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Barbara Hartman Brown

April 21, 2012

Barbara Hartman Brown

Barbara Hartman Brown is my daughters’ 3rd great grandmother (great-great-great grandmother) on their father’s side. Some people may even wonder why I bother to write about a woman who went missing over 150 years ago. I’m starting with Barbara for two reasons. The first, obviously, is that I have a personal interest in the story. I have a nose for mystery. I don’t like unsolved mysteries or loose ends. The second reason, and more important, is I am writing about Barbara to illustrate the fact that when a person go missing the void left in the family never goes away even after generations. A rift is created when a person goes missing and the only way to fix the rift is to get the answers the family is looking for.

When I talk to the families of the missing, one of the biggest complaints I hear is that other people wonder why the family just can’t “move on” or “get closure.”  When a person goes missing, there is a huge hole created in the family. There can be no healing, no moving on, no closure without answers.  It’s as if a family is lost in a sort of suspended animation. Maybe today they will get the answer they are looking for, maybe tomorrow, maybe before the holidays.

Crystal Moore, a woman whose mother disappeared in 1971, explained at the 11th Annual Missing Person’s Day in Albany,New York the difference between what we “feel” happened to our missing loved one and what we “know” happened. Family and friends of the missing, particularly those with family members missing a long time hear, “Don’t you think they are dead?” There is a huge difference between thinking a person is dead and knowing it.

Of course, Barbara Hartman Brown is dead. But the questions still remain. How did she die? Where did she die? Was she murdered? Did she leave of her own volition? If she did leave on her own why did she leave and why did she never contact her children? If she didn’t leave of her own volition, who is responsible for her disappearance and, possibly, her death? Only by answering these questions can a family truly heal, find closure and move on.

So, here is Barbara’s story. Maybe you have a clue to where Barbara went. Maybe you can help solve a 150 year old mystery and bring answers to a family that has waited for generations for closure.

Somewhere between 1860 and 1870 Barbara disappeared. (I do believe the date is 1863 but I am still doing research. Barbara appears on the 1860 census but not the 1870.)  Barbara, her husband, John A. Brown, and children lived on German Street in the Rondout Area of Kingston,New York. John, an immigrant from Germany, had been a prosperous blacksmith. Barbara, seventeen years his junior, had been a “mail order” bride from Germany. However, they seemed a happy, well-adjusted and prosperous family.

The house that Barbara Hartman Brown disappeared from on German Street as it appears today.

According to family stories, John arrived home one day to find all the children clean and fed, the baby in a high chair and Barbara gone. His children were unable to provide any answers to their mother’s whereabouts indicating she had just “gone out.”  His first inquiries were around the neighborhood. No one could report anything out of the ordinary. A few people had seen Barbara about her daily errands but no one reported anything odd in her behavior.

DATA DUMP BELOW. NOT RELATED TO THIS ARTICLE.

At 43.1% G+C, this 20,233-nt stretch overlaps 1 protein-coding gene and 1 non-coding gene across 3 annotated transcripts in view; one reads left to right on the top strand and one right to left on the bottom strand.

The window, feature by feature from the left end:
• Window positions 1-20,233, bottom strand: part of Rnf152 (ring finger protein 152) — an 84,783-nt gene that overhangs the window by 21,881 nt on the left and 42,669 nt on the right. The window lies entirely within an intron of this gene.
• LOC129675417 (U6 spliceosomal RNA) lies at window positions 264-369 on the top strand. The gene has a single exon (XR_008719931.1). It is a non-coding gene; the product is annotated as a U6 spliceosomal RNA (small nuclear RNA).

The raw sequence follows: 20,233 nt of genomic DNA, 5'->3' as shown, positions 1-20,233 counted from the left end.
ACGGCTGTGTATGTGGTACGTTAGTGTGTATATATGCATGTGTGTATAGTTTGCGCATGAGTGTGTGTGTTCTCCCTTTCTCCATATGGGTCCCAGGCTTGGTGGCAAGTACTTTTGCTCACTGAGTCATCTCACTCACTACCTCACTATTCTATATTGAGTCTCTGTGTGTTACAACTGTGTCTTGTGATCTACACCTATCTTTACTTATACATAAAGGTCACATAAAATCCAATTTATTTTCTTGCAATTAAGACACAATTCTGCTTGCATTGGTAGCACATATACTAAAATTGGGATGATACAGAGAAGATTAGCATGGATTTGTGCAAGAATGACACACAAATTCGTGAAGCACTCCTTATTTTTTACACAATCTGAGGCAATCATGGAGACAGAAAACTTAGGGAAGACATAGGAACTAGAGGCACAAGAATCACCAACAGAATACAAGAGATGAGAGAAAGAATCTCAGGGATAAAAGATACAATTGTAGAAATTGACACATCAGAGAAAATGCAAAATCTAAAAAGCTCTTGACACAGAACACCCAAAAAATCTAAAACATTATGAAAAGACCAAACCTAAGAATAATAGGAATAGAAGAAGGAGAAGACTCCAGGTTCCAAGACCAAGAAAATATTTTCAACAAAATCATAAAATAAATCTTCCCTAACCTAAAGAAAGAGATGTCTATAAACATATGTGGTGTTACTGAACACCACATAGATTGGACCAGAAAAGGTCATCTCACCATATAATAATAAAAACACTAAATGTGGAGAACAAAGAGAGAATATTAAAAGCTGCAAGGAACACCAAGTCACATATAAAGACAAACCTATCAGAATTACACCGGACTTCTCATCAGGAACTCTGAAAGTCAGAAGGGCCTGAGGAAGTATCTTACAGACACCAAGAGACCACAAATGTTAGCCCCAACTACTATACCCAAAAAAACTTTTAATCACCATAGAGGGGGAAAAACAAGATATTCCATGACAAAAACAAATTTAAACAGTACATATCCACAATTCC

John would spend most of his savings and the rest of his life looking for his wife. He placed ads in the Kingston Freeman. He hired the famous Pinkerton Detective Agency to look for his wife. Pinkerton claimed to have followed her trail to New York Citywhere it went cold. However, no proof this could be conclusive because no photos of Barbara were available.

As his search widened, his family slowly fell apart. Having no mother to care for the children, he started to bring the younger children to his blacksmith shop.  His youngest son, Ed, just a toddler at the time was kicked in the head by a horse and was permanently brain damaged. The oldest son, Sebastian, felt he was a burden on the family. He ran away and became a mule boy on the canal.  His father had to turn his search from his wife to his son. He eventually found the boy in Chicago. Sebastian running away was a turning point for John. He knew that he had to dedicate himself to his family and do everything he could to keep them together.

John always believed Barbara’s family knew where she was.  He remained friendly with his in-laws his whole life, even supporting a brother-in-law financially. He hoped that sooner or later, they would give him a clue to his wife whereabouts. When his daughter, Mary, died at age 20 he hoped his wife would finally come home. But that was not to be.

John never heard from Barbara or had one clue as to where she was.  Even after John’s death, his children were never to find out of her whereabouts. The children hoped that once their father had passed away their mother might come forward to explain her mysterious disappearance. She did not.  Her disappearance remains a mystery to this day.

John is laid to rest in Saint Mary’s cemetery in Kingston,New York. For a long time, there was an empty plot for his wife’s remains. It wasn’t until after his death that another family member was buried in the empty grave.

What I think happened is that Barbara Hartman Brown boarded a boat to New York City on that day 150 years ago. She was probably accompanied by another person, maybe a man. When she got to New York, she assumed a new identity. She may have stayed in the United States or returned to Germany. But I don’t know what happened to Barbara Hartman Brown. I would love to give my daughters the knowledge of what happened to their great-great-great grandmother.


From → The Missing

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